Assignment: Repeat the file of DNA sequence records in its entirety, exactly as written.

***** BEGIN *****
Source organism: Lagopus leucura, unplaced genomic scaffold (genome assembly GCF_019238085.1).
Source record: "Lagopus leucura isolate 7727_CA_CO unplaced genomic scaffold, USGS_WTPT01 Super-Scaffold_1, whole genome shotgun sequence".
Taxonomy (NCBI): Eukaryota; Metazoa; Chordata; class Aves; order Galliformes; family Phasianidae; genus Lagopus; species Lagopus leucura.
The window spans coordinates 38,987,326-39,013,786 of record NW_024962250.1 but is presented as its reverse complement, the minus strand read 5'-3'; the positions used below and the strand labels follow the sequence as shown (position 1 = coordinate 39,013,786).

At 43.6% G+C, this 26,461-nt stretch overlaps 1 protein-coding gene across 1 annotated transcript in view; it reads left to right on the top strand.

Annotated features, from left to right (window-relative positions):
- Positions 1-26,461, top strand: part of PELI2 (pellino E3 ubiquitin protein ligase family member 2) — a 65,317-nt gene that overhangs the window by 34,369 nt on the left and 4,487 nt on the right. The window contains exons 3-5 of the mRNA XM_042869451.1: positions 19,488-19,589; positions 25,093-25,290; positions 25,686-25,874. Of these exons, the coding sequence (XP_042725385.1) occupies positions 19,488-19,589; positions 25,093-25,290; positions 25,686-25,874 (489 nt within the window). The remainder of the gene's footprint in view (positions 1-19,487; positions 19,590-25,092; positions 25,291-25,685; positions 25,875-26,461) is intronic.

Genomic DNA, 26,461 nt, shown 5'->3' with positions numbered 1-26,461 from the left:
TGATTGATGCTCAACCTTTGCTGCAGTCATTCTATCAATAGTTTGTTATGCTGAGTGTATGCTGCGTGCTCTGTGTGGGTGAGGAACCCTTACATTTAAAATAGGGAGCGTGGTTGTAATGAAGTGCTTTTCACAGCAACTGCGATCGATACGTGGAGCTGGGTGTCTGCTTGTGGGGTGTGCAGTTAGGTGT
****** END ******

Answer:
Source organism: Lagopus leucura, unplaced genomic scaffold (genome assembly GCF_019238085.1).
Source record: "Lagopus leucura isolate 7727_CA_CO unplaced genomic scaffold, USGS_WTPT01 Super-Scaffold_1, whole genome shotgun sequence".
Taxonomy (NCBI): Eukaryota; Metazoa; Chordata; class Aves; order Galliformes; family Phasianidae; genus Lagopus; species Lagopus leucura.
The window spans coordinates 38,987,326-39,013,786 of record NW_024962250.1 but is presented as its reverse complement, the minus strand read 5'-3'; the positions used below and the strand labels follow the sequence as shown (position 1 = coordinate 39,013,786).

At 43.6% G+C, this 26,461-nt stretch overlaps 1 protein-coding gene across 1 annotated transcript in view; it reads left to right on the top strand.

Annotated features, from left to right (window-relative positions):
- Positions 1-26,461, top strand: part of PELI2 (pellino E3 ubiquitin protein ligase family member 2) — a 65,317-nt gene that overhangs the window by 34,369 nt on the left and 4,487 nt on the right. The window contains exons 3-5 of the mRNA XM_042869451.1: positions 19,488-19,589; positions 25,093-25,290; positions 25,686-25,874. Of these exons, the coding sequence (XP_042725385.1) occupies positions 19,488-19,589; positions 25,093-25,290; positions 25,686-25,874 (489 nt within the window). The remainder of the gene's footprint in view (positions 1-19,487; positions 19,590-25,092; positions 25,291-25,685; positions 25,875-26,461) is intronic.

Genomic DNA, 26,461 nt, shown 5'->3' with positions numbered 1-26,461 from the left:
TGATTGATGCTCAACCTTTGCTGCAGTCATTCTATCAATAGTTTGTTATGCTGAGTGTATGCTGCGTGCTCTGTGTGGGTGAGGAACCCTTACATTTAAAATAGGGAGCGTGGTTGTAATGAAGTGCTTTTCACAGCAACTGCGATCGATACGTGGAGCTGGGTGTCTGCTTGTGGGGTGTGCAGTTAGGTGT